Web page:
Disruptive Innovation in Canada’s Health Care elderly citizens (Gregg, 2003).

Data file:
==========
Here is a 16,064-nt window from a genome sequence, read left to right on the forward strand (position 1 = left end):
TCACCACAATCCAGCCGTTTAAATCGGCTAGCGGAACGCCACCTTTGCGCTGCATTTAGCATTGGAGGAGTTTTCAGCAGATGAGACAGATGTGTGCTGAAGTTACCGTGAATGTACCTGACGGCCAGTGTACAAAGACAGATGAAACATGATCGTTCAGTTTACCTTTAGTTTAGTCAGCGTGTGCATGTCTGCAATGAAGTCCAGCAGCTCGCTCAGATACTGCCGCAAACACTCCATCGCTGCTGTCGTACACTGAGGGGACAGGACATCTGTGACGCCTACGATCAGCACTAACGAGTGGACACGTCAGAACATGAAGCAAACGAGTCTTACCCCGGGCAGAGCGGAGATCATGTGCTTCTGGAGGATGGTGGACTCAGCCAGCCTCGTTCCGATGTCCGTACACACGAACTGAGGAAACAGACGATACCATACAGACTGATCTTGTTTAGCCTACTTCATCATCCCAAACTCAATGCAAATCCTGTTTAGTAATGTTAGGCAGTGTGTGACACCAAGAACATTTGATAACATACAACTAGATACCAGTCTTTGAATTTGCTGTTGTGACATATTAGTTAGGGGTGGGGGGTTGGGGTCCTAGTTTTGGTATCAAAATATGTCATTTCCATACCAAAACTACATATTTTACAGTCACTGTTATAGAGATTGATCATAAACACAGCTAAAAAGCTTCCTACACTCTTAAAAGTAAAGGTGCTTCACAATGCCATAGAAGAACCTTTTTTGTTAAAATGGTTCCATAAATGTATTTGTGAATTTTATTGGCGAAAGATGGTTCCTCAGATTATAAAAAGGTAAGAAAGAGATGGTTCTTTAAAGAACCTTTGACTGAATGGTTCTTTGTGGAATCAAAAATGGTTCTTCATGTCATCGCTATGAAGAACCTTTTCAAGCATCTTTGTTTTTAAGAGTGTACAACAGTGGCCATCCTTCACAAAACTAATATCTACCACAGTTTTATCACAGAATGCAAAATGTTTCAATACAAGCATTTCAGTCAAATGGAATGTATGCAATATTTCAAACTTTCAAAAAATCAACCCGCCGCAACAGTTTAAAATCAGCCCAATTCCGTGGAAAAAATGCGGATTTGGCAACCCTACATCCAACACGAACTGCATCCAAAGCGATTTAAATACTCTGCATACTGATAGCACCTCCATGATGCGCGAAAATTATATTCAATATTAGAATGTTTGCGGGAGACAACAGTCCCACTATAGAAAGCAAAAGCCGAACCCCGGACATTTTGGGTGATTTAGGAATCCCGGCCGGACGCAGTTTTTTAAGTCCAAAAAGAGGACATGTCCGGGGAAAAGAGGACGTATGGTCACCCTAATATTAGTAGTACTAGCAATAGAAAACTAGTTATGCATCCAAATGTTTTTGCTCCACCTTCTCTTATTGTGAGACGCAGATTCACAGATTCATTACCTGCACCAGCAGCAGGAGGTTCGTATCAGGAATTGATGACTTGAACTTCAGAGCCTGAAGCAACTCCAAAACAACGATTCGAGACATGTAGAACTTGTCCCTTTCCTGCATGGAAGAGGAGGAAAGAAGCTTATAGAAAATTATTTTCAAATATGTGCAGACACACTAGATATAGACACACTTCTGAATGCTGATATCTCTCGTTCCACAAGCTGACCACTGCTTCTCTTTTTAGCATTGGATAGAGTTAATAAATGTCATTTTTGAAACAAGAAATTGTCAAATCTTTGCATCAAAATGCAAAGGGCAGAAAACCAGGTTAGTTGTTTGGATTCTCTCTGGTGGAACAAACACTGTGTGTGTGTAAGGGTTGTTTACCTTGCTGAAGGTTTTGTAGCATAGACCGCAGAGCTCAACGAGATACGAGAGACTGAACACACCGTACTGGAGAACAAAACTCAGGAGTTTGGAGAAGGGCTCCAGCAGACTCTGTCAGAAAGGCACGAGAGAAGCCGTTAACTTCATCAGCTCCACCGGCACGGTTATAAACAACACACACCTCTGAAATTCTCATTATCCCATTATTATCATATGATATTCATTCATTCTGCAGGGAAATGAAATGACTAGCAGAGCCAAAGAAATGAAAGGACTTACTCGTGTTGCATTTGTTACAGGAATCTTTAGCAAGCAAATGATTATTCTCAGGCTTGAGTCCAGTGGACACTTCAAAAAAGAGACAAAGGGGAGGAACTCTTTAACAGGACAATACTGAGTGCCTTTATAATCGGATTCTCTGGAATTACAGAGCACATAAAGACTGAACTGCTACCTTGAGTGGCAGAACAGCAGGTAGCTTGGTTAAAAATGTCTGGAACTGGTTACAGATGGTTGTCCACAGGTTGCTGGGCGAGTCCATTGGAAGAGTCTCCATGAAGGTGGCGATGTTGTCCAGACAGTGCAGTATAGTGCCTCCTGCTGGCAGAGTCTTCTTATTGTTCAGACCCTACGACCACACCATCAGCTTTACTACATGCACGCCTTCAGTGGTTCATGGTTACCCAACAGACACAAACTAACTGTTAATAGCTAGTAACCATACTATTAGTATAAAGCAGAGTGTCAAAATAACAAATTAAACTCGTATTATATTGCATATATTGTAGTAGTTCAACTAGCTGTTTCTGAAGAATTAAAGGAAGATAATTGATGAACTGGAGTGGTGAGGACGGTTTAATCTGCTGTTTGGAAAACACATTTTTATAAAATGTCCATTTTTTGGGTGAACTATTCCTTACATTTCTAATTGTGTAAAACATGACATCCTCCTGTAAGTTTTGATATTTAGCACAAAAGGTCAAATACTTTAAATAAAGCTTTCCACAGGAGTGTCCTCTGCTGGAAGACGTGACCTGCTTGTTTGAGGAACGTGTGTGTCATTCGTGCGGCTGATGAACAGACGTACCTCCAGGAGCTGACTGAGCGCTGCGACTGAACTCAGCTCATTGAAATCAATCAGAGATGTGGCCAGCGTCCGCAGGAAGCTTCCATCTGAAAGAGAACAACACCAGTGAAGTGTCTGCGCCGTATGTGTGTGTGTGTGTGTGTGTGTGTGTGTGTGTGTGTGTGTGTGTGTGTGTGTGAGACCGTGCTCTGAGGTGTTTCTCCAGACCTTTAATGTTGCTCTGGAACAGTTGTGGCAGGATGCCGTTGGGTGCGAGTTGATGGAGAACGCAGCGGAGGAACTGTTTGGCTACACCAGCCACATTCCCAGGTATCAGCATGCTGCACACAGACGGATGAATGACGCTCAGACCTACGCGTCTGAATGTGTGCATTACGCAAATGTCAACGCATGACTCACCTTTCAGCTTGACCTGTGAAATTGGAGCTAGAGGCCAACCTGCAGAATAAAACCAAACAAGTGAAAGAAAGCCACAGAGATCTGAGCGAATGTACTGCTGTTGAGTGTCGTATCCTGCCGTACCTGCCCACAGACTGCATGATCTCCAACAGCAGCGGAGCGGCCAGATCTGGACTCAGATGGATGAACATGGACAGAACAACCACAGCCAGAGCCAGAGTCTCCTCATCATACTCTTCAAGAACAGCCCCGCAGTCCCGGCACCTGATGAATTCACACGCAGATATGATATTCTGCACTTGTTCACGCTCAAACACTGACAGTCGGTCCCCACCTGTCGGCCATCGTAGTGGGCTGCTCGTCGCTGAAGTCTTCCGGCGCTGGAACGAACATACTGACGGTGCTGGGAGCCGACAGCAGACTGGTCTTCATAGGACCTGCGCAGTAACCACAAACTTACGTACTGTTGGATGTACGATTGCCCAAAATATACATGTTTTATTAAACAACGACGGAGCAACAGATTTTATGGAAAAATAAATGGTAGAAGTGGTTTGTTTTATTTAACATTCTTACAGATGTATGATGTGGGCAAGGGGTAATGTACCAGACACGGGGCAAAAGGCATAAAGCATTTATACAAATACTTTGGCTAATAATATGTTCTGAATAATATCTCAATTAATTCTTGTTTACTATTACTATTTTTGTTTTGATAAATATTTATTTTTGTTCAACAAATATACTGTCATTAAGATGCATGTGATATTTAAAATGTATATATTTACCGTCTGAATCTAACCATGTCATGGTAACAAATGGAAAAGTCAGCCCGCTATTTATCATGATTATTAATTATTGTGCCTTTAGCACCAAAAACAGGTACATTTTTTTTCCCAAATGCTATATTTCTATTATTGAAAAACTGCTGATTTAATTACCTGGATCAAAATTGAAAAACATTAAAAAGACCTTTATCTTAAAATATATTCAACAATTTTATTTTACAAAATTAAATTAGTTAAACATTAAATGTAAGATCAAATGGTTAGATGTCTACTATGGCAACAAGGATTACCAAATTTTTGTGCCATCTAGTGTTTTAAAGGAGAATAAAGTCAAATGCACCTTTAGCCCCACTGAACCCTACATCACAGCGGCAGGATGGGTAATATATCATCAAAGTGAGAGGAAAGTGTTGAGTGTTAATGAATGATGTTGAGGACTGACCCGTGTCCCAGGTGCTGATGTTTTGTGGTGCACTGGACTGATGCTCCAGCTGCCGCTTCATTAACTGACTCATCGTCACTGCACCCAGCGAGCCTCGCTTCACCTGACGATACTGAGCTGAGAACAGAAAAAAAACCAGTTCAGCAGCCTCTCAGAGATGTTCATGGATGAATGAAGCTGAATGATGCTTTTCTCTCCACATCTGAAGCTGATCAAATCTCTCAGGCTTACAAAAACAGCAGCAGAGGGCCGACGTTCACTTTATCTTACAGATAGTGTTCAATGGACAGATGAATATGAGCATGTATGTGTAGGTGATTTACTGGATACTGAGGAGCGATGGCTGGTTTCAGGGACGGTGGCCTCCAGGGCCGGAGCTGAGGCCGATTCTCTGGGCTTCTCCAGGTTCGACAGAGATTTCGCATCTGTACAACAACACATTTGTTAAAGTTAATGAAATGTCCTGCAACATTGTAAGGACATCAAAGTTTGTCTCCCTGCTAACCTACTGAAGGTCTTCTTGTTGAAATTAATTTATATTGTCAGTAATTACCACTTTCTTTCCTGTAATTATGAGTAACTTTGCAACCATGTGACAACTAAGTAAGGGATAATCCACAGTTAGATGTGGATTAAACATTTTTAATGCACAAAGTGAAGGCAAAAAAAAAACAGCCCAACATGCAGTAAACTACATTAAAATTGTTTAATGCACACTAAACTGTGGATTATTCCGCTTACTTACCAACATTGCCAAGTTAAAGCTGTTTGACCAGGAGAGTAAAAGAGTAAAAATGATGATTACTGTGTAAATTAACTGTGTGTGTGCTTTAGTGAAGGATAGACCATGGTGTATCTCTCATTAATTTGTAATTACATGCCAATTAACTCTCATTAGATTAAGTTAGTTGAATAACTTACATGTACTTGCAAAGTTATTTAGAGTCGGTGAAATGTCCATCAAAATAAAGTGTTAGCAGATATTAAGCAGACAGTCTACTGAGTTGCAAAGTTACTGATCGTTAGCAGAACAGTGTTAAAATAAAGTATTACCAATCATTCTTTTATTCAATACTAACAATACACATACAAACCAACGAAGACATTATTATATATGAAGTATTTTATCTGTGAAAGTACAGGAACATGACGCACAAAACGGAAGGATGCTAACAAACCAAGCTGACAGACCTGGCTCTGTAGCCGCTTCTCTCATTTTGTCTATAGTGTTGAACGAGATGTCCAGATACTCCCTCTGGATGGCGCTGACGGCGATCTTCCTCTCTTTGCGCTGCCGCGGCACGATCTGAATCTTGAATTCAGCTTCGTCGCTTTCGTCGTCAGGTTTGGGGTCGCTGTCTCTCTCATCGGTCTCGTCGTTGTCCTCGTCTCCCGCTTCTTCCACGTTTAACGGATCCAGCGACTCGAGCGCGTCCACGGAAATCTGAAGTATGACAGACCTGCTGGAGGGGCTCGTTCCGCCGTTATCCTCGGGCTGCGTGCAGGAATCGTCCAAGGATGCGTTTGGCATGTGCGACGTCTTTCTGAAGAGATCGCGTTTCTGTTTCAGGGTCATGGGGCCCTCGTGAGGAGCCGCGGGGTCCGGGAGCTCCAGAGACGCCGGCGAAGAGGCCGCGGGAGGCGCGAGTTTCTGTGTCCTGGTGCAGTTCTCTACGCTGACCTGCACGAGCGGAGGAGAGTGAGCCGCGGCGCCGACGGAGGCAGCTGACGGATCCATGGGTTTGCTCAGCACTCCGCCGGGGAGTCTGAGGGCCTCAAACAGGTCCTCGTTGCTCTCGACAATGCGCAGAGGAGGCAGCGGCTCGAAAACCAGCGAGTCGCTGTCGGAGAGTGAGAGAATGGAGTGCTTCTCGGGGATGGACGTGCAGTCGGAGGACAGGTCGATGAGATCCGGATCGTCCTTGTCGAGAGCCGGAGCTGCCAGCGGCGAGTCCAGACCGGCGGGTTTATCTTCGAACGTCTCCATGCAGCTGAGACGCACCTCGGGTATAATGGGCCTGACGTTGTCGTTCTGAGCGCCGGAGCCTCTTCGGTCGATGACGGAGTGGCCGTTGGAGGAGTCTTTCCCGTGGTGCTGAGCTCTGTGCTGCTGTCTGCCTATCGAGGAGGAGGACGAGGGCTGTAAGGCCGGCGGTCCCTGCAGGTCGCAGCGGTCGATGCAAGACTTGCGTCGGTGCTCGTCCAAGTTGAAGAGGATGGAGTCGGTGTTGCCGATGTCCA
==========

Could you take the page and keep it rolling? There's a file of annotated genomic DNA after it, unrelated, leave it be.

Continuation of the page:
Given some of these drawbacks, along with criticisms for Canada’s universal health care (Canada's health care rebellion, 2007; Curtis & Macminn, 2008; Esmail, 2008), the Canadian government did in fact consider the possibility of privatizing its health care system, especially after the law case Chaoulli v. Quebec (2005 1 S.C.R. 791, 2005 SCC 35); however, the government ended up deciding to focus on reducing wait time for serious medical procedures to a reasonable length instead (O'Neill & O'Neill, 2007). It is unclear how appealing is the concept of disruptive innovation to health care in Canada or its provinces, but a recent news may shed some insight. An announcement made in September 2008 states that starting 2009, pharmacists across British Columbia (B.C.) can exercise a new authority to renew customers' prescriptions and make limited changes to them based on their own judgment, without consulting the patients' doctors (Hill, 2008). This new policy will hopefully shorten the waiting lines in clinics and redirect some of the traffic to the pharmacists. A move like this illustrates Christensen's concept of disruptive innovation, which is to empower the less-skilled professionals to perform simpler duties, and ultimately brings efficiency to the system. Assessing Canadian Health Care's Innovation Capabilities Before the discussion of how to innovate the health care system in Canada can be engaged, it is important to first identify the system's innovation capabilities. Christensen states that three classes of factors determine an organization's innovation capabilities, which are the organization's resources, processes and values (Christensen, 2001). Resources An organization or industry's resources include its people, equipment and technology. In terms of people in Canada's health care system, with the world becoming more and more like a global village, Canada has the access to lure health care researchers from all over the world. For example, the BC Cancer Research Centre, with its world-class research facility, has attracted the world’s best cancer experts to Canada (BC Cancer Foundation, 2005). Canada is also one of the four countries that worldwide physicians emigrate to the most (Arah, Ogbu, & Okeke, 2008). In terms of equipment, the Canadian health care is on a trend of growth, with its equipment and supplies market grew by 5.8% and reached $4.3 billion in 2007, and is forecasted to have a total increase of 35% and total value of $5.8 billion by 2012 (Health care equipment & supplies industry profile: Canada, 2008). In terms of technology, although Canada's medical technology has been criticized by some, especially when the comparison with the U.S. is made (Esmail, 2008; O'Neill & O'Neill, 2007), the concept of disruptive innovation actually encourages simple and halfway technologies that are less costly but has higher accessibility (Kenagy & Christensen, 2002; Lewis & Thomas, 1975). The side effects of focusing on sustaining medical technologies include increased cost and decreased accessibility (Kenagy & Christensen, 2002). For Canada's health care system, not being well recognized for its technology actually gives it more flexibility in decreasing costs and increasing accessibility.